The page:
A Buddhist Place of Education: dPal spungs Monastery from the 18th to the Early 20th Century

30.06.2015

Gabriele Coura

  • Betreuung: Klaus-Dieter Mathes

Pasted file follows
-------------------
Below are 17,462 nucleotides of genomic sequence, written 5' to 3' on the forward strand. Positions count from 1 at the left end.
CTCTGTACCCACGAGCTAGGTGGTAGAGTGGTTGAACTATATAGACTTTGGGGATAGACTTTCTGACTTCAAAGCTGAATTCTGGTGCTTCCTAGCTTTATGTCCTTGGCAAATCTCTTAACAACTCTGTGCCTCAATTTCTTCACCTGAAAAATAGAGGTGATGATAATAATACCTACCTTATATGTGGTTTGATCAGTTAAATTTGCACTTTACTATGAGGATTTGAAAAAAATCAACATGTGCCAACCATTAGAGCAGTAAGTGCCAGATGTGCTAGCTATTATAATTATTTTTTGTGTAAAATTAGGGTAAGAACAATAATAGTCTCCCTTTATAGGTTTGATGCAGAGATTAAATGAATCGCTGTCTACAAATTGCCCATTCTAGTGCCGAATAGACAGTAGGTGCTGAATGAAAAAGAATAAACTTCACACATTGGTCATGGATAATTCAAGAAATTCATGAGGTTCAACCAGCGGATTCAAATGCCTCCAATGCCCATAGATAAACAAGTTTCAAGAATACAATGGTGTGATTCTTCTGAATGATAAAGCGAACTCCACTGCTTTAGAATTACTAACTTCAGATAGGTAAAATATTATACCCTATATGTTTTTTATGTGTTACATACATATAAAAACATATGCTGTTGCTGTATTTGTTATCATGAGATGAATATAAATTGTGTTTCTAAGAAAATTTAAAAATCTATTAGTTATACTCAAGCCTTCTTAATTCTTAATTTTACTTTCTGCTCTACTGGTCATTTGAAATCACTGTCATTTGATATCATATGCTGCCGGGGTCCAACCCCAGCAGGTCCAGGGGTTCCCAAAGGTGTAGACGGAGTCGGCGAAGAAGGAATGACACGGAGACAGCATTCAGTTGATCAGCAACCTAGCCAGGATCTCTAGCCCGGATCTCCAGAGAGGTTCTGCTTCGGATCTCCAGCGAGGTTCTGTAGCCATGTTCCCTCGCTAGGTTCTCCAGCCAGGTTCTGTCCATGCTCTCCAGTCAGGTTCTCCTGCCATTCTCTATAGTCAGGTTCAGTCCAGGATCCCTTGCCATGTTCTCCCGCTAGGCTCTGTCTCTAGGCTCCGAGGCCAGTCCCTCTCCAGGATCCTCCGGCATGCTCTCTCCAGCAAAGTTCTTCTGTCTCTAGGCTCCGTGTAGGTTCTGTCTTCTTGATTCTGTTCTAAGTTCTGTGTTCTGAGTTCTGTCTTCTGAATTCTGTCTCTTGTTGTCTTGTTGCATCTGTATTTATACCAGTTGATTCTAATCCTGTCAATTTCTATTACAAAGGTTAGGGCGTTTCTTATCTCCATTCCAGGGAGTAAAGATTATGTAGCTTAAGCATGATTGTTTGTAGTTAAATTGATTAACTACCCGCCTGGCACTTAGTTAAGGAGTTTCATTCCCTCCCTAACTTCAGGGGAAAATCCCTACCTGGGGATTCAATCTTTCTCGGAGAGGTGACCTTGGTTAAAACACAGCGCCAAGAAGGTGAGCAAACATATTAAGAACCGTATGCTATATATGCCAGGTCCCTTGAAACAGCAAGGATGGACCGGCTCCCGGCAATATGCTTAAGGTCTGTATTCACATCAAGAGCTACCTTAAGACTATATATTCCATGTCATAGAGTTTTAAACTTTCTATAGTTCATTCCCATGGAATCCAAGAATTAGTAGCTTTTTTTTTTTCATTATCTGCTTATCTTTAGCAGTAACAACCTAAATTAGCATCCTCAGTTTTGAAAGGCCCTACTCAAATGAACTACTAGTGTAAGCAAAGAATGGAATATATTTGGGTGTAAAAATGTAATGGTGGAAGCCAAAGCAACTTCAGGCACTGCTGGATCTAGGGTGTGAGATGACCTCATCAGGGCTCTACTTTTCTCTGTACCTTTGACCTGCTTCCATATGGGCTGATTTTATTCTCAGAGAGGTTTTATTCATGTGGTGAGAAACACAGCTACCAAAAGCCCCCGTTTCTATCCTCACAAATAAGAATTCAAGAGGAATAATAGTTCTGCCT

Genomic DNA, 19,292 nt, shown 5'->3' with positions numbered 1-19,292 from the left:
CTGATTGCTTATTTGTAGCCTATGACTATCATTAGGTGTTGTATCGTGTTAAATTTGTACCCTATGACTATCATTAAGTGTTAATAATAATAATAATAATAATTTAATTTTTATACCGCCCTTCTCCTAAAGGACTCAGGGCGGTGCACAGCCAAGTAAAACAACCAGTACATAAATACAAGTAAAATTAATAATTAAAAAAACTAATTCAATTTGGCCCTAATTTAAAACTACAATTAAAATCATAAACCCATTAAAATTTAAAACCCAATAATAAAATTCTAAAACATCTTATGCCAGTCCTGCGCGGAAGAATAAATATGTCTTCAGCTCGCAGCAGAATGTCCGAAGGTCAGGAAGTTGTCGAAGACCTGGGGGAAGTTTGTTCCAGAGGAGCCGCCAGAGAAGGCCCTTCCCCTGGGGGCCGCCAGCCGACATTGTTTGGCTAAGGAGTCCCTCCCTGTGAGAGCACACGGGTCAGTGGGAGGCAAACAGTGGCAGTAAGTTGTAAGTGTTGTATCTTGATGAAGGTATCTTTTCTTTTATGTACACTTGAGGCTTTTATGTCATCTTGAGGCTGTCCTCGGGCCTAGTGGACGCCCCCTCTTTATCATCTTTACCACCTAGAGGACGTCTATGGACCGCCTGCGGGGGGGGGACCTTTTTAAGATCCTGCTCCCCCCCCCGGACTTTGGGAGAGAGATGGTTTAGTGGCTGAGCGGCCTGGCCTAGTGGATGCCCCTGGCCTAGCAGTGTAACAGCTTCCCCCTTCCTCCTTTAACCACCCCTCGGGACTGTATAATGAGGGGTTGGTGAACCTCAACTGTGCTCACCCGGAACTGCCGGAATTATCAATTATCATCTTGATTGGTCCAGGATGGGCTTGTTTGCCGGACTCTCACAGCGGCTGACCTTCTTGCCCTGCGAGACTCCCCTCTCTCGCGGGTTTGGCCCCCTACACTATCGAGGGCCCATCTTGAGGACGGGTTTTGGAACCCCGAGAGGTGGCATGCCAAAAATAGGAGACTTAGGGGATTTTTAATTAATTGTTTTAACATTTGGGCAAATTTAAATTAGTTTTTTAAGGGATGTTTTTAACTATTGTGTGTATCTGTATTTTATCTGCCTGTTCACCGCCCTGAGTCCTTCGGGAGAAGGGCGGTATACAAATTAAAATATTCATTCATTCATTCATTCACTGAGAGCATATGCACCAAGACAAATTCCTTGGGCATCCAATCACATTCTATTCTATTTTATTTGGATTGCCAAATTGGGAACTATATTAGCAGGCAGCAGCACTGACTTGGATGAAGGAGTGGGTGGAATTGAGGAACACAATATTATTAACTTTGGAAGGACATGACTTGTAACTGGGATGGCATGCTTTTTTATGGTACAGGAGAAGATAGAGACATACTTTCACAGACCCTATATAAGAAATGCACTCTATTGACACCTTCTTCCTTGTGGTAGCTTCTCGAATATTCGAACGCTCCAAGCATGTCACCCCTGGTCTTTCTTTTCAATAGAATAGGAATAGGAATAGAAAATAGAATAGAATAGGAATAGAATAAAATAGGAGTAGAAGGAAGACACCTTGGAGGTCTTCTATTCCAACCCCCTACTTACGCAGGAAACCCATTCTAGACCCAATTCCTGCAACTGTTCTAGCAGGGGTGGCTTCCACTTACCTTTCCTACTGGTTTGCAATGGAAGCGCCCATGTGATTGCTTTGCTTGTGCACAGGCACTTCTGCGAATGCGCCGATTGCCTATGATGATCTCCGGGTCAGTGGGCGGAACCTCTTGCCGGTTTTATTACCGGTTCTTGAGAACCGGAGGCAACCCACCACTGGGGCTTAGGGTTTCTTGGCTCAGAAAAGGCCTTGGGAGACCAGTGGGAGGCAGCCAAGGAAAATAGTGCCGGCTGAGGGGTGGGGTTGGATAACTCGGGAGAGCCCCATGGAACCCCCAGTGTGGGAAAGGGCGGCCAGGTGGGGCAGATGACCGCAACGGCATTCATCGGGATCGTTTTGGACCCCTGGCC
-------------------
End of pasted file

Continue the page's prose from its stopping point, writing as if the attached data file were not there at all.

Ever since its founding in 1729 by the Eighth Si tu Chos kyi ’byung gnas, dPal spungs monastery in Khams was a place where monks could train in fields as diverse as meditation and ritual, scriptural studies, medicine and painting. It was one of the largest bKa’ brgyud monasteries in Eastern Tibet, with a population of 500 to 700 monks. In the dissertation, dPal spungs will be looked at as a structure that enabled education, with its various necessary substructures, such as buildings, hierarchies and time schedules. Additional factors that contributed to monastic learning were for instance the charisma of Buddhist teachers, the authority of their writings, the pedagogical strategies used and the systems of punishment applied. From a diachronic perspective, the main focus will be on the two outstanding figures of the period in question, the Eighth Si tu (1700-1774) and the First Kong sprul Blo gros mtha’ yas (1813-1899). It will be shown that monastic education took place in diverse contexts with a varying degree of formality, ranging from the rigid temporal, spatial and organizational structures of a teaching institution to mutual influence within the community, e.g. imitation of the good examples of one’s fellow monks and rejection of the bad ones; and that a multitude of topics was taught, ranging from the transmission of knowledge about scholarly subjects via training in meditation and practical skills up to enforcing behavior that is considered appropriate for members of a monastic community.